The number of households worldwide with Wi-Fi home gateways or routers will rise substantially in the next five years to become a strategic component for Internet service providers (ISPs) and customers who rely on the technology for everyday activities, according to new research from IHS.
IHS forecasts that by 2019, nearly 90% of all households will have a Wi-Fi home gateway or router. That is up from 66% in 2014. The rise in Wi-Fi stems from more consumers relying on their home wireless network for everything from email to social networking to streaming high-quality over-the-top (OTT) videos.
“Wi-Fi and Internet have come to mean the same thing to most consumers,” says John Kendall, senior analyst for the connected home and smart home at IHS.
As technology has changed and more connected devices have become an everyday part of life—including smartphones, TVs, tablets, streaming boxes and even Pay-TV set-top boxes (STBs)—Wi-Fi networks increasingly are relied on to access media content. Such reliance places a burden on the broadband gateway, Kendall says.
IHS forecasts that the number of connected devices per household will continue to rise over the next five years, growing to 13 connected devices per broadband home in 2019, up from 10 devices in 2014.
Strain on Networks
This rise in the number of devices can cause bandwidth congestion and quality-of-service issues with streaming videos. This is especially true if Wi-Fi has to compete on the wireless spectrum with other home wireless devices such as cordless phones and microwave ovens, IHS says.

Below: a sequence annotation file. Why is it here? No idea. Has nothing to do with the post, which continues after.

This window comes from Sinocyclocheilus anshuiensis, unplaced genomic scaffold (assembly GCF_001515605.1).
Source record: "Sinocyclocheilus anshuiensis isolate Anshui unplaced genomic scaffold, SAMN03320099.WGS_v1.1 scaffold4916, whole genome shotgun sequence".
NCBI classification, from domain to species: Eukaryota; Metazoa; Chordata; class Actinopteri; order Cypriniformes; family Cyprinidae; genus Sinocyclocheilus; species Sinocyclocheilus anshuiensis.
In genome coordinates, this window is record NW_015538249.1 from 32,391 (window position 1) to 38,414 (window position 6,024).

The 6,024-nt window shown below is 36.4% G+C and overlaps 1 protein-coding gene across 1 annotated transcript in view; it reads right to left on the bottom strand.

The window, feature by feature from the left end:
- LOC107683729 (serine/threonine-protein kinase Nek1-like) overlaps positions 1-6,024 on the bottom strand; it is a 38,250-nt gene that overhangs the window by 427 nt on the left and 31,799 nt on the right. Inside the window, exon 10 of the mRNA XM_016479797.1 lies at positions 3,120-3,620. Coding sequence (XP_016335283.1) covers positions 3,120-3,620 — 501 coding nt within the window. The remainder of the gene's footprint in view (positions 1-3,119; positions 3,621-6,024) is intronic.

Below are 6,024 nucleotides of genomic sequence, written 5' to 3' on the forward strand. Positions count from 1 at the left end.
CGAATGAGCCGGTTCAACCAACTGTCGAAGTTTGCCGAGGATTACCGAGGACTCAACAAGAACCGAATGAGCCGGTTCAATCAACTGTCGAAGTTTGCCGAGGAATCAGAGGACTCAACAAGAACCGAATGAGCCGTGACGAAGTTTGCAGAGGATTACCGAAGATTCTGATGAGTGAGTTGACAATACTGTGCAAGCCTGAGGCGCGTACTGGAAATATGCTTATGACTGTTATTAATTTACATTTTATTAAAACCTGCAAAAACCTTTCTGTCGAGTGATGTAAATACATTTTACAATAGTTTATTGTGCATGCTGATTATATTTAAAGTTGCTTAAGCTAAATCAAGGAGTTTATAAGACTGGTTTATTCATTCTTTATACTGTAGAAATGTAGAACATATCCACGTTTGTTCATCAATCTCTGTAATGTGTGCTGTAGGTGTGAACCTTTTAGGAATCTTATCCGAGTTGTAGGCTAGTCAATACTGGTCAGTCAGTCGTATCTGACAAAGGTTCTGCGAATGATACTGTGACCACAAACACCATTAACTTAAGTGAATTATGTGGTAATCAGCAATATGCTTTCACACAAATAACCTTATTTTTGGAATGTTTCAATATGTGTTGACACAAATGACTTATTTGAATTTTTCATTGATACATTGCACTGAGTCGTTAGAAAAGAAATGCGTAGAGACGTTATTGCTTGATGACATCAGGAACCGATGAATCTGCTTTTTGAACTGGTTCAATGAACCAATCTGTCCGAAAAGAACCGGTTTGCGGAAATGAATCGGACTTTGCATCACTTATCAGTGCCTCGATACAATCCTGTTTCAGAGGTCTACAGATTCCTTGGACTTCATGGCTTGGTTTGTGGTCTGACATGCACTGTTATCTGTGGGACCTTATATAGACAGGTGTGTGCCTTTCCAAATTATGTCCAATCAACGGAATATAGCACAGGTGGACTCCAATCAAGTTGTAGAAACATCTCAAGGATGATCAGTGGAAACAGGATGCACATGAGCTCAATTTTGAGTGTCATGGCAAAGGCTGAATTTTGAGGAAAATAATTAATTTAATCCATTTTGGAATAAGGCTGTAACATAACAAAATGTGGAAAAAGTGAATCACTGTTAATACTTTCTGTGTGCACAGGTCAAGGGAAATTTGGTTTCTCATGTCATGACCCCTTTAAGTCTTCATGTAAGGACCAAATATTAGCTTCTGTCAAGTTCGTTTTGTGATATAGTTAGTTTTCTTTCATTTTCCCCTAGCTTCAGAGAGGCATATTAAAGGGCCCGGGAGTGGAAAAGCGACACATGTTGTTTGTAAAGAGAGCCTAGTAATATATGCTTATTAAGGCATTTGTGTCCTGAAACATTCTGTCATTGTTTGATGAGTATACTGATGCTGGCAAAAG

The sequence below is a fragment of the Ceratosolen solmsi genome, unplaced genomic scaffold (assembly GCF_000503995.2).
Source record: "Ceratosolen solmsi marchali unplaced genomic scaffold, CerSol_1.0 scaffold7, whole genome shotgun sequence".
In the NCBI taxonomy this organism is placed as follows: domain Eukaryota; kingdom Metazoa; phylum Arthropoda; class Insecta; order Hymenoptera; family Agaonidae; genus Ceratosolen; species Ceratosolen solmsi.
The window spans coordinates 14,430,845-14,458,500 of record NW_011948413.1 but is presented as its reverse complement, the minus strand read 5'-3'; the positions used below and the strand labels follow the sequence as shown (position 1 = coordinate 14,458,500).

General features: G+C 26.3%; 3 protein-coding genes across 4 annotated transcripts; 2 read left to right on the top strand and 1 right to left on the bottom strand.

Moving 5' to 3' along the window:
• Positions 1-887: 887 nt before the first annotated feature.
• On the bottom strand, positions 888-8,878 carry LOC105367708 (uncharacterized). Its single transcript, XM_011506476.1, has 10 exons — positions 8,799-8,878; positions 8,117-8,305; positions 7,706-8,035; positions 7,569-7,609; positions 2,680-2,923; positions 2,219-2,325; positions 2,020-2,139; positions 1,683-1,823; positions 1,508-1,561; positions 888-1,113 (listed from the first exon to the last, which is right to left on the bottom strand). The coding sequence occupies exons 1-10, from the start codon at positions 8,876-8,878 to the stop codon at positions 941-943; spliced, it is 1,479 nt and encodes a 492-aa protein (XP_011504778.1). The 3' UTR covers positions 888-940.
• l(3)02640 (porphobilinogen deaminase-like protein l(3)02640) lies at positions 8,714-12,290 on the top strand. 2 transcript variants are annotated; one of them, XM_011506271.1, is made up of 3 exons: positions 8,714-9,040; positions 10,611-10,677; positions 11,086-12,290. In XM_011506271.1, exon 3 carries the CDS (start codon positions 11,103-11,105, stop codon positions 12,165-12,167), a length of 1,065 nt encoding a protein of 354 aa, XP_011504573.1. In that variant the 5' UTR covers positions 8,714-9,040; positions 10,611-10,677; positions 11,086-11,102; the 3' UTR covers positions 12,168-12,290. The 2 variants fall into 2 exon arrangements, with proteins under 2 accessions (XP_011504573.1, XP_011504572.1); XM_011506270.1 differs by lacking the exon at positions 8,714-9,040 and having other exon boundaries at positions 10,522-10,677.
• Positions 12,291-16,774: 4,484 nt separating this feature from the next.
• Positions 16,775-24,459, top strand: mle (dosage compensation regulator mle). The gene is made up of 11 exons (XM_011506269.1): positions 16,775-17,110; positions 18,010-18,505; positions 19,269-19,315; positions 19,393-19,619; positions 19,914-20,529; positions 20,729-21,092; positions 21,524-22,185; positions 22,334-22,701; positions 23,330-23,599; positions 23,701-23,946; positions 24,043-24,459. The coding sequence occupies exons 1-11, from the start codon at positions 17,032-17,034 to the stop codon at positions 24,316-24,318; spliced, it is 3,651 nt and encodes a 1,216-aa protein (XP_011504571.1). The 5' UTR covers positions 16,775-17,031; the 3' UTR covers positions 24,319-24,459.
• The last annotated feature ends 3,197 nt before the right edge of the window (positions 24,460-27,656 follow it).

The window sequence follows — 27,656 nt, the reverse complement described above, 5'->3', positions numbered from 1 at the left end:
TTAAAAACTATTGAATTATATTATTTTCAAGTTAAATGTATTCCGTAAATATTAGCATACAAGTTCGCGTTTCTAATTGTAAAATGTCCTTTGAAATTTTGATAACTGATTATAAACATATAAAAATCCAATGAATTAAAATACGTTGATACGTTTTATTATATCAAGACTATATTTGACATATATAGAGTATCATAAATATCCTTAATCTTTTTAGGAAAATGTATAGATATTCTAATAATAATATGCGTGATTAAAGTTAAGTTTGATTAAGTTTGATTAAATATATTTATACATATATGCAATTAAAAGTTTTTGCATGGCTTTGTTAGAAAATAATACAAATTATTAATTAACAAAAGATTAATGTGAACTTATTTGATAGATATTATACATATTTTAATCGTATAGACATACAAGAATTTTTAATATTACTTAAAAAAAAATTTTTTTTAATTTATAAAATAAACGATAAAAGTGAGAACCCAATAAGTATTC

Kendall says the increase in connected devices using Wi-Fi is forcing ISPs to take ownership of the home network. “It does a service provider little good to provide gigabit or even a 100 megabit-per-second service tier, if the home Wi-Fi network cannot accommodate that higher level of service,” he says. Since most devices at homes are connected wirelessly, consumers increasingly judge their ISP’s performance, and the value of their subscription, according to the quality of Wi-Fi throughput.
As a result, operators are turning to the standard-making body IEEE to solve these problems and enable Wi-Fi that does not interface with other household appliances. The dual band 802.11ac standard will allow for concurrent Wi-Fi streams to multiple devices, effectively doubling Wi-Fi throughput, IHS says.
This specification, along with ISPs embracing advanced Wi-Fi solutions, presents an opportunity for the wireless industry, including sectors from the chipset vendors all the way to the suppliers of broadband customer premises equipment (CPE), Kendall says.
IHS forecasts that broadband CPE with the 802.11ac specification will be installed in more than 70% of global households by 2019. CPE unit shipments of 802.11ac-compliant devices will grow to more than 88 million this year. That number will double in 2016, IHS forecasts. Revenue from 802.11ac equipment is expected to grow from $1.5 billion in 2014 to more than $10 billion in 2017.
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